Also leave their staff members alone. Literally no other celebrity has their staff pictures posted all over. Let them have privacy.

    And as fans Meghan’s videos are going viral all over…currently the Larry king one, smart works launch and UN. retweet and share.
    It’s about time that people see Meghan for the amazing woman she is instead of the constant negative headlines and articles that people insist on sharing.

  7. SP says:

    Foundations only need to spend 5% annually on grants per IRS rules, so $3m of $13m is very generous.

  8. girl_ninja says:

    Folks yelling “what about the other 10 million?!?!” Need to Google how non-profits work. Go ask for the tax records for those British royals if you want to truly be outraged.

    • SunnyDays says:

      Are people really stupid enough to question the accounting on this? As if H&M don’t know every tabloid “reporter” isn’t going to go through Archewell finances with a fine tooth comb. They keep their stuff air tight unlike the BRF. They’re not accepting bags full of cash from questionable sources. The double standards really give me a headache sometimes.

  9. hangonamin says:

    good for them! keep up the great work. glad their foundation is meeting objectives and carrying out their mission and where they want to make the most impact. looking forward to seeing annual reports of how much impact they make in the years to come. i’m glad they’ve adopted transparency in their model so there’s room for feedback.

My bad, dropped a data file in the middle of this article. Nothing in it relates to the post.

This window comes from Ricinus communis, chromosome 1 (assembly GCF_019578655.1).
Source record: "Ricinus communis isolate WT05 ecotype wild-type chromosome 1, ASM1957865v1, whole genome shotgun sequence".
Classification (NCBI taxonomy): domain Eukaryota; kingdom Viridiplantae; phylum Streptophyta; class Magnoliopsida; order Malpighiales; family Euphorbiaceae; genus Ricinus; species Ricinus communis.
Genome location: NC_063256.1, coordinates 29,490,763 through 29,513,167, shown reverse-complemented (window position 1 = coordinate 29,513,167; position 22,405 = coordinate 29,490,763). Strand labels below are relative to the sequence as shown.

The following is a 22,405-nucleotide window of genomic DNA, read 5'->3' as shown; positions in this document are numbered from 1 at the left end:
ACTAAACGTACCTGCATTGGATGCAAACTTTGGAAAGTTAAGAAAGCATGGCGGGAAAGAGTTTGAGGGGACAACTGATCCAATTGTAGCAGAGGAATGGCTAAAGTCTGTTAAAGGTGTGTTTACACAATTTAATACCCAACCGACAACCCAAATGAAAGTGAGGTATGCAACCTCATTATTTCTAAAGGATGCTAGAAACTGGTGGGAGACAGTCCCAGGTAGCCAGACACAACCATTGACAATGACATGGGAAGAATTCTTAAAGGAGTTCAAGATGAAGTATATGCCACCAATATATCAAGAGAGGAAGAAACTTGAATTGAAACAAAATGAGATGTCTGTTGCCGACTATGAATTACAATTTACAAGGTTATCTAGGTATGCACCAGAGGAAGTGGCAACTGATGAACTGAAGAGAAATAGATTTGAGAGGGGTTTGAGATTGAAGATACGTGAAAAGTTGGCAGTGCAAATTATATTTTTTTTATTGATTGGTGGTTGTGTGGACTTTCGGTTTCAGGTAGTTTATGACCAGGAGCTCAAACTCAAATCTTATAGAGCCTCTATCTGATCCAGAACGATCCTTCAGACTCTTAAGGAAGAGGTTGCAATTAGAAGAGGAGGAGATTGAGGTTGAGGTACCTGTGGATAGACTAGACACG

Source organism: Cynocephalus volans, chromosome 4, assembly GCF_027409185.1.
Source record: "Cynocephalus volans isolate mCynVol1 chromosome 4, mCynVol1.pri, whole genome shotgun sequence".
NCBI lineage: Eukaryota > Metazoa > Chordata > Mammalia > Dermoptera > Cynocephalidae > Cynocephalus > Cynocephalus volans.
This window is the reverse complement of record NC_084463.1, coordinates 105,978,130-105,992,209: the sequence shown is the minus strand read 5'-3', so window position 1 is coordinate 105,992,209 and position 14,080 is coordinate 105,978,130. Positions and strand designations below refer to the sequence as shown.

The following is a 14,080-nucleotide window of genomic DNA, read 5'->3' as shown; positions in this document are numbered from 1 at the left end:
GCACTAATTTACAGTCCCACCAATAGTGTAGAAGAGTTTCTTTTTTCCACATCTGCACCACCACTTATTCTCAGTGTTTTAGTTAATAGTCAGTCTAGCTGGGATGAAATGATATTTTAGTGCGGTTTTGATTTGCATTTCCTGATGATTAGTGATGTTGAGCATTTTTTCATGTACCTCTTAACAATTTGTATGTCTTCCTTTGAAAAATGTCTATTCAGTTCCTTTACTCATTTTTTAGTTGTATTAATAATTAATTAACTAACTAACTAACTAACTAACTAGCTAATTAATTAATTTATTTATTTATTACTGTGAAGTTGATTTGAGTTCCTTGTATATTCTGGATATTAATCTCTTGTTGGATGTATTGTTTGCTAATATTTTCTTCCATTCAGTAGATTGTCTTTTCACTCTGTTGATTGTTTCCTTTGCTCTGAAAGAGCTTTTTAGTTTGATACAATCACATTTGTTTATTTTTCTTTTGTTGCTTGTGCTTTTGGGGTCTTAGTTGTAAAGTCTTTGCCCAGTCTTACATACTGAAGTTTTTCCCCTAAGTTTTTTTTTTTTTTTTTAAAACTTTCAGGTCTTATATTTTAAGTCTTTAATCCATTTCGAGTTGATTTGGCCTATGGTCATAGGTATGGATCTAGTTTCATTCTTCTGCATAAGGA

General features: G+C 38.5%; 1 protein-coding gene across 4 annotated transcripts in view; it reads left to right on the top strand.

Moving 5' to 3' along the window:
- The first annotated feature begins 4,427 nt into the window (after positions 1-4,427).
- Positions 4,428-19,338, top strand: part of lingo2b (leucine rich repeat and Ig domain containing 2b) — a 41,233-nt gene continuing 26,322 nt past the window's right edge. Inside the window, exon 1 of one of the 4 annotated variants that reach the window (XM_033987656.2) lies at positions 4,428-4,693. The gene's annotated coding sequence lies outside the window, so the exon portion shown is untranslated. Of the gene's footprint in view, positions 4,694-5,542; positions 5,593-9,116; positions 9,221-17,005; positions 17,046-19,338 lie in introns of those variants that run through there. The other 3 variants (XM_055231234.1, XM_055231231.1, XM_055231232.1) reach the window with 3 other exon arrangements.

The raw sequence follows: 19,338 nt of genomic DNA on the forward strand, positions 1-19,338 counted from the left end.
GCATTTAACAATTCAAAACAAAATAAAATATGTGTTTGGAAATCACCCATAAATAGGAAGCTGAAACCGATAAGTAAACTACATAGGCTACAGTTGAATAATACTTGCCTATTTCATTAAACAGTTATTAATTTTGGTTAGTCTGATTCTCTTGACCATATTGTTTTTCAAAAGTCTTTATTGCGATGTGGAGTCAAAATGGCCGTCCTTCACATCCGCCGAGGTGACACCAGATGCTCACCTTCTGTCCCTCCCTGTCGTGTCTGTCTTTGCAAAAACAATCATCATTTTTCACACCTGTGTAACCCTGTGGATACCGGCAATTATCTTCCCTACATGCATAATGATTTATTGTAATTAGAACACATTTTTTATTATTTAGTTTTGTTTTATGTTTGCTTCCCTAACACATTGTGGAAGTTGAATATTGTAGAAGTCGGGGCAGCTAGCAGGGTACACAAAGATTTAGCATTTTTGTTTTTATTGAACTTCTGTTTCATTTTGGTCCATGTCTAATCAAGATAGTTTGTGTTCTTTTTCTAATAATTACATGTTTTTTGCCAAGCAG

10. HeyKay says:

    Good for them for releasing the info.

  11. LB says:

    Not surprised that the first comment here was negative. I googled the report this morning & top search hits included a number of negative tweets & commentary. The paid trolls & bots never rest and are out there doing the BRF dirty work. Good on Archewell, and H & M. Hope that the foundation continues to grow, evolve and do great work. Looking at the past couple of years, H & M have been quite productive in both their charitable and for profit work, and let’s not forget having another child. Hope that they continue to put the past behind them and flourish!

  12. Eurydice says:

    Before commenting about the money, I’d want to know where Scobie got his numbers. I don’t think the IRS has published yet the 990’s for 2021.

    • Amy Bee says:

      Yeah, that figure wasn’t in the report so I’m not sure were Scobie that from.

      • Eurydice says:

        From what I can tell, an anti-Meghan website went trolling through some California record of charities – it’s an Excel spreadsheet a million miles long and I didn’t have the patience to scroll through it. The IRS website says they have a delay in processing the 2021 990’s so they haven’t posted them to the public reporting page. To me, this number is meaningless unless there’s a financial report to back it up.

      • Tan says: